1962.02


A Wind in the Door: Mind-expanding SF for kids

A Wind in the Door by Madeleine L’Engle

When I was a kid, Madeleine L’Engle’s A Wrinkle in Time blew my mind. I’m sure that’s why I remember it as one of my favorite childhood books. Reading it gave me the first inkling of the immenseness of the universe and that the concepts of space and time were much more complicated than I had realized. I think it was also the book that started my life-long love of science fiction. Before that, I had no idea that I loved having my mind blown! It’s surprising then that I never read the sequels to A Wrinkle in Time. I don’t think I was aware of them until years later and then I probably thought of them as children’s books and passed them by. That was a big mistake which I’ve now corrected.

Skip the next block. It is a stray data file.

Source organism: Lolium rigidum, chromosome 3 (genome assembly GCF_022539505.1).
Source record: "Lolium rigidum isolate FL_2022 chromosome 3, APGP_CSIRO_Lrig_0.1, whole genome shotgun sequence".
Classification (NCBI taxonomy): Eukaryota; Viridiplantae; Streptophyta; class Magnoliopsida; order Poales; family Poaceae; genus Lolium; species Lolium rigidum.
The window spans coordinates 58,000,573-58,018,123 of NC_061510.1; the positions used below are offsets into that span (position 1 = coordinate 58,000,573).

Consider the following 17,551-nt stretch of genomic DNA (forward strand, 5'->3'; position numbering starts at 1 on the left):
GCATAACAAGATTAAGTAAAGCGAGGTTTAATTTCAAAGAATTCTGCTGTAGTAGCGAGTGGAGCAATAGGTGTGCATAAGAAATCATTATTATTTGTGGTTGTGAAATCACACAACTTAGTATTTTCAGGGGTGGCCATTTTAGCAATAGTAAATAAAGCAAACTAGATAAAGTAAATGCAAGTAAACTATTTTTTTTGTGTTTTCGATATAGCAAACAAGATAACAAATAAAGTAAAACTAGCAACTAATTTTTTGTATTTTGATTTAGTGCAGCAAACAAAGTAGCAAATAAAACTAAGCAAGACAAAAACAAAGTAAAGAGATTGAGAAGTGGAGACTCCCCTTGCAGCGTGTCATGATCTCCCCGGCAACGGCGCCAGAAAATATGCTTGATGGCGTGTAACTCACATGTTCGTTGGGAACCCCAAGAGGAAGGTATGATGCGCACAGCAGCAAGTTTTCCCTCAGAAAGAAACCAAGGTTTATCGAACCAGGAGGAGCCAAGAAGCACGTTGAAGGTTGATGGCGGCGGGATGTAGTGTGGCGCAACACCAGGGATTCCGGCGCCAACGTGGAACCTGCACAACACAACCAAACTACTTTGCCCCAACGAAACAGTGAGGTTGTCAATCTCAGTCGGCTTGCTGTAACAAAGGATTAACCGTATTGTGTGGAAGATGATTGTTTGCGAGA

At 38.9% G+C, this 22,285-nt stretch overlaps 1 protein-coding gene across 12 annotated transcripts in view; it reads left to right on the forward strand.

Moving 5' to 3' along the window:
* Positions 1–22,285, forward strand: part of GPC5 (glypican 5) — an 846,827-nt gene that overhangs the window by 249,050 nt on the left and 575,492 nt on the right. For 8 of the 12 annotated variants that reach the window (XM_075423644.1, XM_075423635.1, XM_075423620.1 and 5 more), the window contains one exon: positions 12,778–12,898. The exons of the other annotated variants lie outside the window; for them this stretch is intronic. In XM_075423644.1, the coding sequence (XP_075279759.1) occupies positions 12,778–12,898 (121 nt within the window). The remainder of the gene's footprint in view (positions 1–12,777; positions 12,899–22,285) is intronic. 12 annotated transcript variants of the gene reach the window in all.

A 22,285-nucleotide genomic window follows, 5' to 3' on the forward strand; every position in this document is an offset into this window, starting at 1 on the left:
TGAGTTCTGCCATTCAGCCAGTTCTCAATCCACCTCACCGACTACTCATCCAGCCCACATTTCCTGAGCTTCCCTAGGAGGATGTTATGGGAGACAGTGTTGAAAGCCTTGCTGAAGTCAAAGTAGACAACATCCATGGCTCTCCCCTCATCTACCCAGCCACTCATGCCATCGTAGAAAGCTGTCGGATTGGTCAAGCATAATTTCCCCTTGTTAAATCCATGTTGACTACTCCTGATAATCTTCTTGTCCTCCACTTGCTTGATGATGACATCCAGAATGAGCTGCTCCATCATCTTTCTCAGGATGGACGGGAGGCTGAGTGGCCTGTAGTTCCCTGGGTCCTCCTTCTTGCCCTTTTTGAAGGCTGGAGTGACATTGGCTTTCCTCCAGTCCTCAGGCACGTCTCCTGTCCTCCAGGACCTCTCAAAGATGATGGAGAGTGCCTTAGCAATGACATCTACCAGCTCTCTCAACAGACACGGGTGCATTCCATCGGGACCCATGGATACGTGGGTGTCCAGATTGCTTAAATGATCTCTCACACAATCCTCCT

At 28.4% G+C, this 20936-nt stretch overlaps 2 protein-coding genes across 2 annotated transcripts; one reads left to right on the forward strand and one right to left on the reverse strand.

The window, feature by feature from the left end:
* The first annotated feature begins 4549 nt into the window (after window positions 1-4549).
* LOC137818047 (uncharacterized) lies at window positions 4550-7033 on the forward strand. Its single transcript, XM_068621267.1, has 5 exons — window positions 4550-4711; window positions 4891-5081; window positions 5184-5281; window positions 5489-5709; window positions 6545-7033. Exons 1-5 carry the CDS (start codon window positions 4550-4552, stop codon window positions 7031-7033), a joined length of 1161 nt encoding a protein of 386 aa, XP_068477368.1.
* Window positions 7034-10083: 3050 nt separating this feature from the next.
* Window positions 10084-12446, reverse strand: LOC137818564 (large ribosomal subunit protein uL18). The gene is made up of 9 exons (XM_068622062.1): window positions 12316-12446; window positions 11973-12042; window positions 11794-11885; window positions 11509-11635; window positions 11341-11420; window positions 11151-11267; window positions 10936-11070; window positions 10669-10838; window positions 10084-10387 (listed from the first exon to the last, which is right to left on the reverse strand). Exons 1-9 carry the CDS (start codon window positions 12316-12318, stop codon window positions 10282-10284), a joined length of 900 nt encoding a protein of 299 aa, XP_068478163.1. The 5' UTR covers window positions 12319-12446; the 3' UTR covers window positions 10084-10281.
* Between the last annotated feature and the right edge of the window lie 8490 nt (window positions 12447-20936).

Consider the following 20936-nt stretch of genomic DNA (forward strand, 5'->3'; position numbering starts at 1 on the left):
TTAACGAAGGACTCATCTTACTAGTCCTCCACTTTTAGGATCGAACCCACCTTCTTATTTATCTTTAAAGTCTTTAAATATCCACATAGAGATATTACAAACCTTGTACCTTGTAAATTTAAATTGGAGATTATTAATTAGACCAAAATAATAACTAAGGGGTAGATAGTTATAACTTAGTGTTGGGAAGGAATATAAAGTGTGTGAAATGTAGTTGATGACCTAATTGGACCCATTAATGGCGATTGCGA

The first sequel, published eleven years later (in 1973) is A Wind in the Door. Meg is now in high school and Mr.... Read More

Black Hearts in Battersea: Fantastic adventure

Black Hearts in Battersea by Joan Aiken

Black Hearts in Battersea is the second book in Joan Aiken's beloved Wolves saga, beginning with The Wolves of Willoughby Chase and continuing in Nightbirds in Nantucket. Each book can be read separately and out of order (i.e., each is a separate story, not one big story broken into several parts), linked by re-appearing characters, plot lines and locations. Each is set in a cleverly devised "parallel universe" where historical figures and events are changed from what we would recognize in our own history books.

In this case, the action takes place in London, where Britain is ruled by good King James III and plagued by marauding wolves immigrating from Russia, with other little snippets of an alternative history slipped in to give the... Read More